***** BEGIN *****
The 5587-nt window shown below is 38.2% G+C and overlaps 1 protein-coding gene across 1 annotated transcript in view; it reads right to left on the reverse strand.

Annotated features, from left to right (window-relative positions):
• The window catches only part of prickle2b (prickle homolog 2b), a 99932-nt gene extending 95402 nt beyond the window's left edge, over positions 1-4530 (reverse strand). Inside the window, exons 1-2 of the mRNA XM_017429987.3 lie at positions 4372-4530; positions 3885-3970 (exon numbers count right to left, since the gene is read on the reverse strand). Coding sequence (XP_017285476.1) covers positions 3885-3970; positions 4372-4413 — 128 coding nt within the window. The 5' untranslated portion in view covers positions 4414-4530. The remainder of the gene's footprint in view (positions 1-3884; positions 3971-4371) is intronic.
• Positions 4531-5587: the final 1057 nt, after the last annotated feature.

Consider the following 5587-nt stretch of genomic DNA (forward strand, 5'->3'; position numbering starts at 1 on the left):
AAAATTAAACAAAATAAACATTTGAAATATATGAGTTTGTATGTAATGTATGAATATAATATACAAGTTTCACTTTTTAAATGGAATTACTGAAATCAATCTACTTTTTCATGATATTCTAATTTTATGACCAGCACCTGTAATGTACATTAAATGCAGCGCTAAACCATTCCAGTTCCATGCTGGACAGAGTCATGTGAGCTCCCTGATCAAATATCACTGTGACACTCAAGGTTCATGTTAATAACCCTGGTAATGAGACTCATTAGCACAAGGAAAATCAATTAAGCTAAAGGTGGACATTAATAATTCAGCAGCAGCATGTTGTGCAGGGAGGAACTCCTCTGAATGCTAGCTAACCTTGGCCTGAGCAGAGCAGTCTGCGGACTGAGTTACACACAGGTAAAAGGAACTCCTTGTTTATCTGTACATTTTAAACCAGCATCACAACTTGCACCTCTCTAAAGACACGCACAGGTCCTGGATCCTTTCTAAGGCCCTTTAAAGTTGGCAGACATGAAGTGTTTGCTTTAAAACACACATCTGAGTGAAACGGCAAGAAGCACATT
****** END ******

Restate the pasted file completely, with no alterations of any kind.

The 5587-nt window shown below is 38.2% G+C and overlaps 1 protein-coding gene across 1 annotated transcript in view; it reads right to left on the reverse strand.

Annotated features, from left to right (window-relative positions):
• The window catches only part of prickle2b (prickle homolog 2b), a 99932-nt gene extending 95402 nt beyond the window's left edge, over positions 1-4530 (reverse strand). Inside the window, exons 1-2 of the mRNA XM_017429987.3 lie at positions 4372-4530; positions 3885-3970 (exon numbers count right to left, since the gene is read on the reverse strand). Coding sequence (XP_017285476.1) covers positions 3885-3970; positions 4372-4413 — 128 coding nt within the window. The 5' untranslated portion in view covers positions 4414-4530. The remainder of the gene's footprint in view (positions 1-3884; positions 3971-4371) is intronic.
• Positions 4531-5587: the final 1057 nt, after the last annotated feature.

Consider the following 5587-nt stretch of genomic DNA (forward strand, 5'->3'; position numbering starts at 1 on the left):
AAAATTAAACAAAATAAACATTTGAAATATATGAGTTTGTATGTAATGTATGAATATAATATACAAGTTTCACTTTTTAAATGGAATTACTGAAATCAATCTACTTTTTCATGATATTCTAATTTTATGACCAGCACCTGTAATGTACATTAAATGCAGCGCTAAACCATTCCAGTTCCATGCTGGACAGAGTCATGTGAGCTCCCTGATCAAATATCACTGTGACACTCAAGGTTCATGTTAATAACCCTGGTAATGAGACTCATTAGCACAAGGAAAATCAATTAAGCTAAAGGTGGACATTAATAATTCAGCAGCAGCATGTTGTGCAGGGAGGAACTCCTCTGAATGCTAGCTAACCTTGGCCTGAGCAGAGCAGTCTGCGGACTGAGTTACACACAGGTAAAAGGAACTCCTTGTTTATCTGTACATTTTAAACCAGCATCACAACTTGCACCTCTCTAAAGACACGCACAGGTCCTGGATCCTTTCTAAGGCCCTTTAAAGTTGGCAGACATGAAGTGTTTGCTTTAAAACACACATCTGAGTGAAACGGCAAGAAGCACATT